Collection of 89 photograph negatives of surveys completed by Lewis Franklin Biggs of the United States Geological Survey taking place between 1904 and 1912. Included with this set are four pages of proof sheets, reproducing 26 of the 89 photo negatives. The content of the negatives is fascinating with many images of western mountain ranges, boom towns, railroads, survey equipment and the survey crew. Lewis F. Biggs worked for the USGS performing topographical surveys in the Pacific Division, surveying areas in Arizona, California, Idaho, Oregon, Utah and Wyoming (Annual Report of the Director of the USGS, 1909-1910). On these surveys he established permanent benchmarks and created maps, both of which were considered highly important for U. S. Military efforts. Although many images found in these negatives have unidentified locations or persons, some have been determined. Identified within this collection are locations such as Mount Shasta and the Trinity River (written in manuscript in margin of two negatives) , and a Pecos Valley & Northeastern Railroad car was observed. Negatives that were printed on proof sheets depict two boom towns located in the mountains, a large Joshua tree with what looks to be four of the survey crew, men skinny-dipping, horse and mules teams trekking across various landscapes, and two images of Native Americans. Most notable are the two negatives depicting Native Americans, one of a group in a canoe donning feather and fur headdresses and the other of a group in ceremonial clothing, performing a dance in the center of a busy clearing. The participants of the ceremony are holding poles capped by the head of deer with the skinned deer hide still attached to the head leading down the length of the pole.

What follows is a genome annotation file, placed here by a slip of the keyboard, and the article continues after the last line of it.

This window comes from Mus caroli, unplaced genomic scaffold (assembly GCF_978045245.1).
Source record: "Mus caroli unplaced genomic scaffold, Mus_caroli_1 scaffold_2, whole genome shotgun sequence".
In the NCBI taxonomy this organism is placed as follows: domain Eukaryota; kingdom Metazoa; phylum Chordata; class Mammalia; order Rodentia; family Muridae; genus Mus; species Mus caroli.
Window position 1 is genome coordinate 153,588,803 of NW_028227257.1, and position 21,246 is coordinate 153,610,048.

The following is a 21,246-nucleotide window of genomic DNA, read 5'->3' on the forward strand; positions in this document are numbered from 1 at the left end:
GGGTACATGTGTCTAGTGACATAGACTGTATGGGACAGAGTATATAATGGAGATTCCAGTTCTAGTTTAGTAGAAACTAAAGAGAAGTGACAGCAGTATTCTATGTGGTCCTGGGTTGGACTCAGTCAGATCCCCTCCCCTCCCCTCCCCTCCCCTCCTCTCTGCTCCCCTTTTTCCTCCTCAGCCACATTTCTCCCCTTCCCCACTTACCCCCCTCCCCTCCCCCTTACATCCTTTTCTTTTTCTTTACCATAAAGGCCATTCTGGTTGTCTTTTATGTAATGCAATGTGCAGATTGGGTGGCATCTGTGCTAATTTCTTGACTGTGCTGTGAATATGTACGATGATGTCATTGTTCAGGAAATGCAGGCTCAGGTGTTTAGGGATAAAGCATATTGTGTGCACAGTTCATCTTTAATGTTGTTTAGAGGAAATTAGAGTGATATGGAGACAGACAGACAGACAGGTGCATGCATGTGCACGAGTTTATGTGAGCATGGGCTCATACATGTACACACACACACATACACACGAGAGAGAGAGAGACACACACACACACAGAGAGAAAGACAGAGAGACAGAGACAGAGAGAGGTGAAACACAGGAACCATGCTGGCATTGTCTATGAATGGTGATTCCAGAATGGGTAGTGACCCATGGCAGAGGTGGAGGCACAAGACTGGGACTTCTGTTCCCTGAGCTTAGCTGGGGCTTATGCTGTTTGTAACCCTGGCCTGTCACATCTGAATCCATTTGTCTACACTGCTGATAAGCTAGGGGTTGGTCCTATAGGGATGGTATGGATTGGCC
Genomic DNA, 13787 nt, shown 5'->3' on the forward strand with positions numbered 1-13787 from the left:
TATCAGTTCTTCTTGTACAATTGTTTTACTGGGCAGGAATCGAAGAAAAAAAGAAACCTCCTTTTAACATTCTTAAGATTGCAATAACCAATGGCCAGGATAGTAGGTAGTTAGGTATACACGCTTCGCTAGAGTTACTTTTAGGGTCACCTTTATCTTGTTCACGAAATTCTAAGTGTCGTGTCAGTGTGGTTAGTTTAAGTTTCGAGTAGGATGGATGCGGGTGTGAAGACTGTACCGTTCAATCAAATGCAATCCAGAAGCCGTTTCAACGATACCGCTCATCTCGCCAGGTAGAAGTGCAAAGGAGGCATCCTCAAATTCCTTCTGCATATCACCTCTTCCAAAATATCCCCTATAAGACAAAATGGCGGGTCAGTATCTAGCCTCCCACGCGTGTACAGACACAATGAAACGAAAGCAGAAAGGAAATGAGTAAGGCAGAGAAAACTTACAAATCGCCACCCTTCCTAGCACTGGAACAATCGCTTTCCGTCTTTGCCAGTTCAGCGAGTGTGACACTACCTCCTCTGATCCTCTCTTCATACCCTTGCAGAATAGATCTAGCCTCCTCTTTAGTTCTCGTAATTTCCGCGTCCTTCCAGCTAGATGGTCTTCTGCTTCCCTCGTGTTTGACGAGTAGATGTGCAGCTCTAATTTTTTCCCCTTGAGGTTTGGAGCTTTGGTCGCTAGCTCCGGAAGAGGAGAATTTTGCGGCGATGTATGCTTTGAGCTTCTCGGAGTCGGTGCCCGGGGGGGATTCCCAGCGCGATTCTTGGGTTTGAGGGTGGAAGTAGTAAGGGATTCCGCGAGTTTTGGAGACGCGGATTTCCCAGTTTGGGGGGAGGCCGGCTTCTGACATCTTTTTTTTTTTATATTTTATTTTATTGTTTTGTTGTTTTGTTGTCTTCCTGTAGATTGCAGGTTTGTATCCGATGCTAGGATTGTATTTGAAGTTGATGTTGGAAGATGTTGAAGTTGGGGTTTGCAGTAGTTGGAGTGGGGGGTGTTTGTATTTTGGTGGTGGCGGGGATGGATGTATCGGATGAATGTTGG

The consignee of this collection noted that this is the only known image of this ceremonial dance, but we have found other images found at the University of Southern California that have similar content. From the California Historical Society Collection at the University of Southern California: The White Deer Skin Dance "was a special ceremony of the Hoopa Indians. To obtain the skin of a white deer is to secure a mascot that will protect the owner for life. These skins are very scarce and were probably handed down for several generations. They must not be sold or traded. In the intervals between dances, the priest or old man relates to the people the stories of former days and the laws they should observer with care. The ceremony ends with a dance in which all the braves participate. The white deerskin dance is one of the peculiar survivals of the superstitious of the California Indian. To kill a deer is not such an exceptional occurrence, but to obtain the skin of a white deer is to obtain secure a mascot which will protect the owner and his friends from every trouble. Frequently, these skins are handed down as heirlooms from generation to generation, and it is asserted that a white deerskin in a canoe will save the occupants no matter how tremendous the storm that overtakes them." This record of USGS survey, California Native American culture, and western landscapes found in these negatives make the collection quite valuable. The original photographs created from these negatives were sold by the North American Auction Company in January 2017 in which two photo albums sold for $2,750. The captivating narrative surrounding these images and their immense historical value make this collection a rarity.
Most negatives measure 6" x 4" and are in very good condition. Fingerprinting and various levels of exposure were observed, and two of the negatives are damaged, one with chipping on one edge, the other with 1" piece missing from the center.